2. Reverent To and Reworking Canon

“Strange New Worlds” is doing something that almost no other long standing property has done before. It is a prequel series, something no longer new to Trek, and using long-standing and concrete canon/continuity while blending it with non-canon, or in this case, unused canon to create a new thread in the ever expanding Star Trek continuity. Pike and a few of the other characters in this show are based on a version of the crew that was originally never meant to see the light of day. These characters were from the original Star Trek pilot shot in 1964 and all but Spock were thrown out to make way for the version fans have known for nearly sixty years with Captain Kirk and his crew. Later in the original series, the pilot was re-cut as a pre-Kirk storyline that tied into Spock and Pike’s past and thus Captain Pike and the other characters shown in the flashbacks from the pilot became canon. Threads introduced even as early as this first episode like Spock’s fiancée T’pring are canon, even sub-canon like ideas and details used in little read novels and the animated series from the 70s.

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For someone like me, who knows a lot about Trek, this is a fun use of the existing knowledge and easter eggs that is NEVER harming or weighing down the plot, but enriching it for those in the know, and simply telling a new story for the neophytes just looking for a new sci-fi show to watch. Now, I know a lot, as someone who has watched all things Trek since the time I was four years old (That’s 32 years of fandom for those asking), but there will be the purist fans out there, who claim things are wrong because Spock’s fiancée has been brought into the story at this point in time, his quick uses of emotion (even seen in the original series!), or that Admiral Robert April is now a middle aged Black man, and not the old stuffy white guy with gray hair as he was in unused Original Series footage, and later in the animated series. It is those fans who can’t appreciate the balancing act that comes with creating something new in a such a long standing franchise. Not only does this show stick to the established canon, it is properly expanding upon it, and doesn’t create a whole new timeline via time travel, like the J.J. Abrams created Kelvin Trilogy did, in order to make something new yet familiar without the constraints of fifty plus years of canon.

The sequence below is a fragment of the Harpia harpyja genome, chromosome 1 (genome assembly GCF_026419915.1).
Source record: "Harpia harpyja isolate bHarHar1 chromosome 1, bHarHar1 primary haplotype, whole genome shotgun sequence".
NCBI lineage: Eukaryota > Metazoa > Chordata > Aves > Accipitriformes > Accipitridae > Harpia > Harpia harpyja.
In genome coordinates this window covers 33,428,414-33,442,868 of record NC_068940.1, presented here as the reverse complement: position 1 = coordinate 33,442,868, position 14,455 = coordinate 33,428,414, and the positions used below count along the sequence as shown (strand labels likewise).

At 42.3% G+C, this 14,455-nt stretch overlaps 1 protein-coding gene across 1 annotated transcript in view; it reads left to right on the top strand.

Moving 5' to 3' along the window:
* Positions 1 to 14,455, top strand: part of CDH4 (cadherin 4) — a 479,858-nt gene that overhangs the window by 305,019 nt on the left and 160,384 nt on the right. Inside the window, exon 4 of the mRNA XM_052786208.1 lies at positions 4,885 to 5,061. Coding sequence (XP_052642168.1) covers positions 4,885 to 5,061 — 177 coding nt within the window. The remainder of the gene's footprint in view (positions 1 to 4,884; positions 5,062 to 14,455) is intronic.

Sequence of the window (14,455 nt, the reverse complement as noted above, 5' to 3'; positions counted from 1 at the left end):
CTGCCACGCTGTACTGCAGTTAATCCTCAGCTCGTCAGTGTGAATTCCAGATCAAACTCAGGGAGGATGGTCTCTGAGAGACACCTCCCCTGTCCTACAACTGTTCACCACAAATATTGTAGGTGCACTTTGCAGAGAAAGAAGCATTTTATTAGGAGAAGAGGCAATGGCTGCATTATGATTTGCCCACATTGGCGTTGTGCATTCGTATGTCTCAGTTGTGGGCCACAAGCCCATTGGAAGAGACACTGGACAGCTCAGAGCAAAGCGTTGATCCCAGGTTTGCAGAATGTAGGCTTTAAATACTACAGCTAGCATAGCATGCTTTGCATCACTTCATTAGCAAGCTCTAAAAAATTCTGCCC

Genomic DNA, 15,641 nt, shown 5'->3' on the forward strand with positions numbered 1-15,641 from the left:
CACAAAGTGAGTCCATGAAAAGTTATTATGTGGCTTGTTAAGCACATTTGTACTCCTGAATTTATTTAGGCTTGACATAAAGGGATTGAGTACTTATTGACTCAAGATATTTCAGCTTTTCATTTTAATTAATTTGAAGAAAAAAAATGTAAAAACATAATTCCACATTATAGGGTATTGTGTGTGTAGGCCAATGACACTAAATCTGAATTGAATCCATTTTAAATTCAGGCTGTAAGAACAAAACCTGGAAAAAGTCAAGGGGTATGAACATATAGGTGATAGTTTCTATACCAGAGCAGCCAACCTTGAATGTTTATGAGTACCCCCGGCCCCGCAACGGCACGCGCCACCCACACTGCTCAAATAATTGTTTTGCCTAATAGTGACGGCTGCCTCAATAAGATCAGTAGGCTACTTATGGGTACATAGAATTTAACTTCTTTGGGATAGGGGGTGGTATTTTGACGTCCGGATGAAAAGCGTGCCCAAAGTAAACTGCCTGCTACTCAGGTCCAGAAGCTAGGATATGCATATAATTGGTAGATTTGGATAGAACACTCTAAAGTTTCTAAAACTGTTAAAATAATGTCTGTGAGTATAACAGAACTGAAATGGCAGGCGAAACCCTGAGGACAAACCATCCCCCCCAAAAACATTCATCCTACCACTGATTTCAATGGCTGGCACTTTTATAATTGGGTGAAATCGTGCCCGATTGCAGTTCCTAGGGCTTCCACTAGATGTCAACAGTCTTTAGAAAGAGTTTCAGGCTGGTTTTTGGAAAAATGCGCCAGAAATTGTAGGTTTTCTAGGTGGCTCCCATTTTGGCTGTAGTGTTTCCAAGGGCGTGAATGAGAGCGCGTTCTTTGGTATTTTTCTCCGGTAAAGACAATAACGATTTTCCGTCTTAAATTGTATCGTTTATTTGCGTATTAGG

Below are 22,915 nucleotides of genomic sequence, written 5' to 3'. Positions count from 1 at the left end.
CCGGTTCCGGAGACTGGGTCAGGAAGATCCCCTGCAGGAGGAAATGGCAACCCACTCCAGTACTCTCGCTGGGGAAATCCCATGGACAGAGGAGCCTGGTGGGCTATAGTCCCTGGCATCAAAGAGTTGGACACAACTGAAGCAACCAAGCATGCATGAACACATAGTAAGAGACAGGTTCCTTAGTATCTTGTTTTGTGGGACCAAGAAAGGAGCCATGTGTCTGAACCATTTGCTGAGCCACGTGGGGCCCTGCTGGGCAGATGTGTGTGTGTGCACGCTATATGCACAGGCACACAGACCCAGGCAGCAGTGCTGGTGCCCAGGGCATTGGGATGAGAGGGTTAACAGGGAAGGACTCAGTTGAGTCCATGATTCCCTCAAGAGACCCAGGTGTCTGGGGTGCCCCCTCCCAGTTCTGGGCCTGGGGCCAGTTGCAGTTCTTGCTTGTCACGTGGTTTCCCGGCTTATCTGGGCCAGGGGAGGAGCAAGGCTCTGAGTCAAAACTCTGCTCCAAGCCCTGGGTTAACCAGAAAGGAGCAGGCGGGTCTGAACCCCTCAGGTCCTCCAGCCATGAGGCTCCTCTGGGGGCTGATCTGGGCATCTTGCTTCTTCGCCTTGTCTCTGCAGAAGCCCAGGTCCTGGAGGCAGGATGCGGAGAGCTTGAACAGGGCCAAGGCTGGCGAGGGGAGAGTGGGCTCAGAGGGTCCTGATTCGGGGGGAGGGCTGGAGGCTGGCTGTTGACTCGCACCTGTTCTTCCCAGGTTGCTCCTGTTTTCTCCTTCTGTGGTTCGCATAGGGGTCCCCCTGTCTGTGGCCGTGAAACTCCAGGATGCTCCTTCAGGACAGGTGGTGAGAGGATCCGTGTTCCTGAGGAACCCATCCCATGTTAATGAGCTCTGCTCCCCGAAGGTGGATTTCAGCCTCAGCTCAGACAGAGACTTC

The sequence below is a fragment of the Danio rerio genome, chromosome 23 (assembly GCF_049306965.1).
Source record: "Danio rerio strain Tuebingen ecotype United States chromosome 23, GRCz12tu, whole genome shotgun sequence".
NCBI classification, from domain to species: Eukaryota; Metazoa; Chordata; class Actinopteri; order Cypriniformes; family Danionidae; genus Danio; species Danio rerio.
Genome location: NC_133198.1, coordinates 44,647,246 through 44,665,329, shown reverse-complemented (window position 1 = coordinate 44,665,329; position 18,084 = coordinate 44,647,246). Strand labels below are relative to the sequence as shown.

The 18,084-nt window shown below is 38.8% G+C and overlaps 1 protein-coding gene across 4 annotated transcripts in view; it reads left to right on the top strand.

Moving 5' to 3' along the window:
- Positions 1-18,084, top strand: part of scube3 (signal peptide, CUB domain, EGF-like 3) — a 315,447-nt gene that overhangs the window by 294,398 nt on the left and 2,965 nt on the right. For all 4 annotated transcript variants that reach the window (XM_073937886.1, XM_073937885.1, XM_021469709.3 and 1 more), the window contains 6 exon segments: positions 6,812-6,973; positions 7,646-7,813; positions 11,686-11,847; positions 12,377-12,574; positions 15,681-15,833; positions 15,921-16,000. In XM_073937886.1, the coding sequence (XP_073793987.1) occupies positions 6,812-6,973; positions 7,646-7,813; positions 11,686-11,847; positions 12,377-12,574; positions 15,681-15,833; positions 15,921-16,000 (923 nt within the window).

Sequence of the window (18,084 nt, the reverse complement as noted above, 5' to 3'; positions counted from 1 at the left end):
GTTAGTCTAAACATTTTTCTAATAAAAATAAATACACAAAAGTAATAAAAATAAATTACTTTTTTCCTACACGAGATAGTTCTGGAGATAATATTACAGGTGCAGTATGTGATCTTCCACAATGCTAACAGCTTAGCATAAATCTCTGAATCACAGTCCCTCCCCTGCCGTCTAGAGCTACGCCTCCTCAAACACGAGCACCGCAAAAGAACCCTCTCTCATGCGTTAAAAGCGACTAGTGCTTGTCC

3. Reacquainted With the Crew

This first episode gets us introduced and re-introduced to a few famous characters, and a group of whole new crew members to fall in love with. This take on Pike, Spock, and Number One were brought back into the story via Discovery so those who watched that, are familiar with these portrayals. Beyond that trio, we have some fan favorite characters with new faces, with Cadet Uhura joining the crew, and a pre-Starfleet Nurse Chapel assisting Dr. M’Benga in Sick Bay. M’Benga, Erica Ortegas, La’an Noonien-Singh (keep that name in the back of your mind), and Chief Kyle round the rest of the crew that we have come to know in this pilot and they are not only strongly written for being brand new, but viewers will feel like they already know them, even before the episode has wrapped. The crew as a whole feels perfectly suited for this franchise, no matter what point you jumped on over the years. They have a wonderfully balanced classic and modern vibe and the entire cast truly shines. Every character feels completely realized, even if they have limited screen time. Halfway through this episode I knew these characters better than the majority of those on Discovery after four entire seasons.